President of the McCarthy Hill Residents Association, Mr. Eddie Quaynor, has disclosed the association will have no option than to head straight to court for an injunction to stop the new cement factory currently under construction in the area if authorities do not ensure its closure.
Mr. Quaynor informed that several petitions have been sent to the Environmental Protection Agency (EPA), and although their grievances were welcomed with grave concern nothing has yet been done to stop work at the factory.
The McCarthy Hill Residents Association recently held a press conference to protest against the siting of a cement factory, named ‘Empire Cement’, at South McCarthy Hill along the main road leading to Weija.
Mr. Quaynor said they will utilise all legal means to ensure the factory does not see the light of day, as its operation will be too hazardous to the health and well-being of residents at McCarthy Hill, Tetegu, Mallam, Gbawe and Weija.
“We want to have a peaceful and serene environment, free of constant cement dust particles in the air – as the wind-direction blows over the cement factory area in the direction of the catchment areas mentioned.”
Mr. Quaynor observed that even more worrying is the fact the cement factory is sited next to Panbros Salt Industries Ltd. – the oldest and largest wholly Ghanaian-owned salt company that produces quality salt for the whole country and the West African sub-region.
Mr. Quaynor said the Environmental Protection Agency (EPA) has confirmed in its correspondence to Empire Cement that edible salt and a cement factory do not mix; and that the two land-uses are mutually exclusive and must be completely separated.
He said the Factory owners have disregarded several warnings from the EPA to cease operation, and instead are working day and night to speed up construction of the factory and – and they have installed three aluminum silos so far, and are excavating and filling up the low-lying areas.
He said McCarthy Hill residents support the One District, One Factory concept and welcome the creation of jobs in Ghana, and good initiatives for building factories according to well thought-out land-use planning and laws.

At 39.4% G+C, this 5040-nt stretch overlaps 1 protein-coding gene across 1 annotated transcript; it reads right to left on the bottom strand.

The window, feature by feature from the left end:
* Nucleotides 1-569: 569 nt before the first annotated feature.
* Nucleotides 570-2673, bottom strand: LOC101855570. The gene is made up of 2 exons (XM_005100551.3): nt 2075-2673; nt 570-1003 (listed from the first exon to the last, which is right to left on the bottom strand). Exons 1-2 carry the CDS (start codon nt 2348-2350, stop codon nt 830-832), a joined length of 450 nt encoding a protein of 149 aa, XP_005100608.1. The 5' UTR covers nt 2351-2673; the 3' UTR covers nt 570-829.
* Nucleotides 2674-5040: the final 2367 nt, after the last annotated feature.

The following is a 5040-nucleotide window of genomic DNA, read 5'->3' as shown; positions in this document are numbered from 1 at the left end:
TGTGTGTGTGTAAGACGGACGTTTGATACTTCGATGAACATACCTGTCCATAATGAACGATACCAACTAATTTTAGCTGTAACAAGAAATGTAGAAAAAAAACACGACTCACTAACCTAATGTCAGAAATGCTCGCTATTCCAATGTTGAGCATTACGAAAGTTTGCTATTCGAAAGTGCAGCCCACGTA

He added that proper land-use planning will ensure that the health and safety of residents are protected.
He said their major concern is that the factory is being built even though there was no preliminary approval from (EPA) – the statutory body in charge of assessing, granting approval, and monitoring such factories which impact the environment negatively.
Mr. Quaynor said cement factories by their nature are classified under heavy industry, as they generate heavy duty air pollution that requires siting them in heavy industrial zones away from heavily or densely populated residential areas.
He said the production process for packaging cement disclosed in a document from Empire Cement involves Four Big Warehouses, with each Warehouse carrying separate projects: namely Clinker, Gypsum, Pozzalana, and Cement Grinding Aids.
The president said the above production processes point to heavy industry, which must be in a heavy industrial zone away from the densely populated residential areas mentioned.
He said the Empire Cement owners have avoided any engagement with residents about the health hazards on residents, especially children and the elderly, and they were shocked to see the extent of construction that had occurred without their knowledge.
Mr. Quaynor said the cement particles which result from bagging 40,000 metric tonnes of cement per month are a major environmental concern to the health of residents at McCarthy Hill and its environs.